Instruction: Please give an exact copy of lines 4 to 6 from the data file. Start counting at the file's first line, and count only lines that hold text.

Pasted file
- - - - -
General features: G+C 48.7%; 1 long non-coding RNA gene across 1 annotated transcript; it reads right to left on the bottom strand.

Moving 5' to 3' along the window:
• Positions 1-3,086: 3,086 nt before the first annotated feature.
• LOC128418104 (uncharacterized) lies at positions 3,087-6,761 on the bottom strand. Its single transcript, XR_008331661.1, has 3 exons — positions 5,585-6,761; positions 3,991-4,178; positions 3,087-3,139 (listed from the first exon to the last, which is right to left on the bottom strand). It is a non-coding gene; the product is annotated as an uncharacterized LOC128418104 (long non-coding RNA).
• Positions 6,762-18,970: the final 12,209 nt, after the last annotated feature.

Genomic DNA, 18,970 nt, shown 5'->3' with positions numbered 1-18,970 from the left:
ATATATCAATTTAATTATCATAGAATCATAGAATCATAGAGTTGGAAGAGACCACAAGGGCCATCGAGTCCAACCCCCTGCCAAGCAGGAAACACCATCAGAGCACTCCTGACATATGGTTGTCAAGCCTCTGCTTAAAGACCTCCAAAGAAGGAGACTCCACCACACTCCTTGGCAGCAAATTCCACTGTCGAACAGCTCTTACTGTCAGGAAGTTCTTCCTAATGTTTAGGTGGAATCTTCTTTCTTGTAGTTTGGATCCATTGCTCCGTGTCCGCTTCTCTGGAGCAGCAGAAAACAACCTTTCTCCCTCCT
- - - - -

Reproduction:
• LOC128418104 (uncharacterized) lies at positions 3,087-6,761 on the bottom strand. Its single transcript, XR_008331661.1, has 3 exons — positions 5,585-6,761; positions 3,991-4,178; positions 3,087-3,139 (listed from the first exon to the last, which is right to left on the bottom strand). It is a non-coding gene; the product is annotated as an uncharacterized LOC128418104 (long non-coding RNA).
• Positions 6,762-18,970: the final 12,209 nt, after the last annotated feature.

Genomic DNA, 18,970 nt, shown 5'->3' with positions numbered 1-18,970 from the left: